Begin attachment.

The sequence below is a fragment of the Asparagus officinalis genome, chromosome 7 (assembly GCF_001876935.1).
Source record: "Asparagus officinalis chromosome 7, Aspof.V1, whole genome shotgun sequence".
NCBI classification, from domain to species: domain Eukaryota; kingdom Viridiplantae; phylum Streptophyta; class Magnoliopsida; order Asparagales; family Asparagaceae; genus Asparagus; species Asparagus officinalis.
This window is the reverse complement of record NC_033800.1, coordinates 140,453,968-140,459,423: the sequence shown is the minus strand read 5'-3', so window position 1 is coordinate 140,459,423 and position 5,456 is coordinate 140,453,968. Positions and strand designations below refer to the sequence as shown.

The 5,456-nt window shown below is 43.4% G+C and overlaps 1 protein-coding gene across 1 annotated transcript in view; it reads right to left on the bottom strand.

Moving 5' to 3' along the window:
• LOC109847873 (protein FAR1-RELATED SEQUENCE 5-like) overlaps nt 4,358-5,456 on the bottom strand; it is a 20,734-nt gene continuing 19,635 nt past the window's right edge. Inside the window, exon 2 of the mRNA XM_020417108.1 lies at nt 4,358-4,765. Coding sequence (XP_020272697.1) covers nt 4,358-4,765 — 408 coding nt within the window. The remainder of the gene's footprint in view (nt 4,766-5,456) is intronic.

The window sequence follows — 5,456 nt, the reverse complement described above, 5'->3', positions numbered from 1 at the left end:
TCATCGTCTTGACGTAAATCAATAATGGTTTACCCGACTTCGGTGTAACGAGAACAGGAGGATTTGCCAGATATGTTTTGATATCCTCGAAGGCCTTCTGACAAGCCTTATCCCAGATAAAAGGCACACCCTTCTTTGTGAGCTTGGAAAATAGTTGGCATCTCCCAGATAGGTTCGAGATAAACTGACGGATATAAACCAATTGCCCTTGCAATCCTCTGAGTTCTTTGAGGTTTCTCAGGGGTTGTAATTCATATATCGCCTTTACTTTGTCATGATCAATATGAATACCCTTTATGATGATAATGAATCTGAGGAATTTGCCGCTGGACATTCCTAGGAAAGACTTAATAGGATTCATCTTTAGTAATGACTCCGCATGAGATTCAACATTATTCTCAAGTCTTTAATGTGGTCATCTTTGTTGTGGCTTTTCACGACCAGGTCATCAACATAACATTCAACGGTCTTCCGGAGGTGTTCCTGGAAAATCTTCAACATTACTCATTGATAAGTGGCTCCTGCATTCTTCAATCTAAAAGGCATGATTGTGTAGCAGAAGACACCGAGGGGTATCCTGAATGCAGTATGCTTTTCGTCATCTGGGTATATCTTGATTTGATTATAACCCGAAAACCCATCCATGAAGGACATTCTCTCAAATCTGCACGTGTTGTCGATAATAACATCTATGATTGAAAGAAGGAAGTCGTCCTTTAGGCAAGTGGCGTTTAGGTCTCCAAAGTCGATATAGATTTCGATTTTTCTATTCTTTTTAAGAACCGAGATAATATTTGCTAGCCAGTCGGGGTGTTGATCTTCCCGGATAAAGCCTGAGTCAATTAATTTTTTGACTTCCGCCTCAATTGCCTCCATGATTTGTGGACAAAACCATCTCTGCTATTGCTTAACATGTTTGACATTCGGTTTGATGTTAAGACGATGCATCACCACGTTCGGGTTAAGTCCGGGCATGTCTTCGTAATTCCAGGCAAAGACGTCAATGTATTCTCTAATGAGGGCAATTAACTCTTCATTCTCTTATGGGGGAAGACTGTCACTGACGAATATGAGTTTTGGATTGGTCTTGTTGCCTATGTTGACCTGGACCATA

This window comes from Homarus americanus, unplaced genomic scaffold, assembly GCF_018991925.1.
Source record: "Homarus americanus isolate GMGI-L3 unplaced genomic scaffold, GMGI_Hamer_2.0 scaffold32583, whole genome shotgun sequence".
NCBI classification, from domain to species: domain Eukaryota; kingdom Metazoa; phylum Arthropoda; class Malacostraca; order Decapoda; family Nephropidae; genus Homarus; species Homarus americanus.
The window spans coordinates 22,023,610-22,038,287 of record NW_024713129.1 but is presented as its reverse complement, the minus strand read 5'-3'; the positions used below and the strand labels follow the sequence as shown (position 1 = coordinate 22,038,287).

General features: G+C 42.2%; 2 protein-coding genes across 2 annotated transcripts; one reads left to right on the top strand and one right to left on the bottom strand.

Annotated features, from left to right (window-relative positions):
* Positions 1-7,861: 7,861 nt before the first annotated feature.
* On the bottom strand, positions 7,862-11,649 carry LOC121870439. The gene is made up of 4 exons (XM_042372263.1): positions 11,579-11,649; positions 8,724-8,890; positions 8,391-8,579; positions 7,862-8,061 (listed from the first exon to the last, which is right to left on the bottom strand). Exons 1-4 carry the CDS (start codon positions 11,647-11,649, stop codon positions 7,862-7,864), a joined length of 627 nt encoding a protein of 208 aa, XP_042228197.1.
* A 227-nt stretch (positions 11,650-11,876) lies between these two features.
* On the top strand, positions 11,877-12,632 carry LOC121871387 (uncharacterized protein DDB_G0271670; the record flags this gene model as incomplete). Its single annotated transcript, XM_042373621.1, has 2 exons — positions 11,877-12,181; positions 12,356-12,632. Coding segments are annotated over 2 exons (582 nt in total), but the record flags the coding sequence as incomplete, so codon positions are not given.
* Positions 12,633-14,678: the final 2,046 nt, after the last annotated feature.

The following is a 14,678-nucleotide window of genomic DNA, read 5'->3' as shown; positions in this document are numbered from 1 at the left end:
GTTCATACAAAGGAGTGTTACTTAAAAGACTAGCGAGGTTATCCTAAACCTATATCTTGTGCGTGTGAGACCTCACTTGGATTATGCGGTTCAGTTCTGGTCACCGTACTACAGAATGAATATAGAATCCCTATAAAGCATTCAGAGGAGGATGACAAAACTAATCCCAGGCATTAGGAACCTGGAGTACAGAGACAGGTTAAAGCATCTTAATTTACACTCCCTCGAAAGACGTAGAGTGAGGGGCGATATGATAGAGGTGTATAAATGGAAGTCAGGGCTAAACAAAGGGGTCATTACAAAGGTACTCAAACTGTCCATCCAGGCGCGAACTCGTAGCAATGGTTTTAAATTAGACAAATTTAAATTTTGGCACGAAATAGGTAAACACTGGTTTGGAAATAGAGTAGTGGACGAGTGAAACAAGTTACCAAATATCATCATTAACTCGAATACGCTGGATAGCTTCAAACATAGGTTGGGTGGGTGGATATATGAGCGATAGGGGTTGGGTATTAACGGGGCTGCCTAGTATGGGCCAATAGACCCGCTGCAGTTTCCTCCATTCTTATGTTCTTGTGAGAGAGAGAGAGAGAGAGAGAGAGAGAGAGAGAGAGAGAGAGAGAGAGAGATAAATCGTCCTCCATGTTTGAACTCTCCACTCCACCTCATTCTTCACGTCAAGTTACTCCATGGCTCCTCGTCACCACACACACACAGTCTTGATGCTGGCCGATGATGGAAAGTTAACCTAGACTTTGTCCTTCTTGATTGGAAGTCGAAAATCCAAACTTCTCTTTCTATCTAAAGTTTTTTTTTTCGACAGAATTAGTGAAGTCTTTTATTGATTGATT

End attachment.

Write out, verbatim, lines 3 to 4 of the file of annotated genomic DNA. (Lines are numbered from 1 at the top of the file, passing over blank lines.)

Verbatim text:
NCBI classification, from domain to species: domain Eukaryota; kingdom Viridiplantae; phylum Streptophyta; class Magnoliopsida; order Asparagales; family Asparagaceae; genus Asparagus; species Asparagus officinalis.
This window is the reverse complement of record NC_033800.1, coordinates 140,453,968-140,459,423: the sequence shown is the minus strand read 5'-3', so window position 1 is coordinate 140,459,423 and position 5,456 is coordinate 140,453,968. Positions and strand designations below refer to the sequence as shown.